Tag: social justice

Why Bowling Green matters, or, the White House that called ‘wolf’

It happened again Thursday night, and by Friday, it was a social media sensation, for all the wrong reasons.

Trump spokesman Kelllyanne Conway, in the midst of defending the president’s executive order banning travel from several Moslem countries, cited the “Bowling Green massacre” as a reason why the country needs such an action.

Except, as we know by now, there was no Bowling Green massacre.

It was just yet another figment of the collective mind of the Trump administration, just like the overflow crowds at the inauguration, the millions of illegal votes cast that denied Trump a victory in the overall vote totals and the threat grizzly bears present to American school children.

Social media responded as only it can, with everything from green bowling balls, green ribbons to remember the “victims” and faux historical markers.

It’s good for a laugh, but looking at the big picture, even Trump boosters should worry.

Call them lies, falsehoods, half-truths, or, in the Trumpian newspeak that’s all the rage nowadays, “alternate facts,” they’re a series of statements that we’re being asked to buy, even though they have no basis in reality.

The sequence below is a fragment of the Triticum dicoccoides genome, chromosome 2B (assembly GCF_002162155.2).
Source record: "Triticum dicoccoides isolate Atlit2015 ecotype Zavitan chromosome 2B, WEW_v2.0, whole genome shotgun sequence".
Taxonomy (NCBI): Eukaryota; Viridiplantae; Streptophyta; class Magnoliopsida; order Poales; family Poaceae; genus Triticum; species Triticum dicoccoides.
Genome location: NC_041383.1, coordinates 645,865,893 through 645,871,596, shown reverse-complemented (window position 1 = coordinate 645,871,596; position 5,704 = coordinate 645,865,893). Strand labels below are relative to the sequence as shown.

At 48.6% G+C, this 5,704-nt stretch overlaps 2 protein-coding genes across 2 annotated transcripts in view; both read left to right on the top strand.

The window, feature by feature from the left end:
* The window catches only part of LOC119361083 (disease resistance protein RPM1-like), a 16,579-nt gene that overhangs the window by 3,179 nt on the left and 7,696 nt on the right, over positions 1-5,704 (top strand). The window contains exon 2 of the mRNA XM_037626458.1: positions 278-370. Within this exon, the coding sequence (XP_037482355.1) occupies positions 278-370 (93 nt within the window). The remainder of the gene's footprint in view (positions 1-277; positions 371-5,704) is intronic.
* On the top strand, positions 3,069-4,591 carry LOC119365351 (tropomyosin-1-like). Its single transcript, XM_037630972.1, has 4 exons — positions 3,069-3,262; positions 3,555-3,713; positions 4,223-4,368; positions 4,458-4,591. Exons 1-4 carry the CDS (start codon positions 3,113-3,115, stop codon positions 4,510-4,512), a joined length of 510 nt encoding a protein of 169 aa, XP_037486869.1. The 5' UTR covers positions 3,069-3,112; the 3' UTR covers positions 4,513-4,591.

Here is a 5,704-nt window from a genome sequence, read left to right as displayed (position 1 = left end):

And while inventing massacres (personally, I hope no Nate Thurmond memorabilia was destroyed) may seem like a minor sin, it raises the matter of trust.

If Trump and his followers are going to distort the truth on these matter, how do we know they will be telling us the truth when it comes to issues that could lead us into another Constitutional criss, economic calamity or, pray not, war.

It’s the least we could ask of the man with the nuclear codes, isn’t it?

In other news:

  • It’s needed now more than ever. Alas, we have to wait nine days for pitchers and catcher to report, as of Feb. 4.
  • That ancient tome, the Columnist Manifesto (not to be confued with the book by Karl Marx) requires a Super Bowl pick. So we’ll go with the old standby in this case: Good defense always finds a way to stop a good offense, so it’s the Patriots.
  • Can’t help but think the NFL was delivered a huge karma cookie over the past few weeks with a result that was opposite of what it wanted: The Chargers moving to Los Angeles, while the Raiders will remain in Oakland rather than a glitzy playpen in Las Vegas.
  • It’s still hard to see the NFL working in Vegas, the gambling question aside.

For all the talk of increased tourism from fans of visiting teams and “guys weekends,” look at the map. Outside of metro Las Vegas, what’s the nearest big city: Kingman? Barstow? San Bernardino?

And in between, a lot of sand and spent Acme products.


When will we look live at an apology, Brent?

Brent Musburger closed his long sportscasting career Tuesday night with a college basketball game on ESPN, but there’s one thing the 77-year-old needs to do before starting his new job with a Las Vegas gambling information company.

Apologize to Tommie Smith and John Carlos for a very disturbing column.

A little perspective: The late 60s were a troubling time, perhaps more troubling than the times we’re in now (but we’ll let history judge that).

In April 1968, Martin Luther King Jr. was assasinated in Memphis, Tenn., while showing support for black sanitary workers.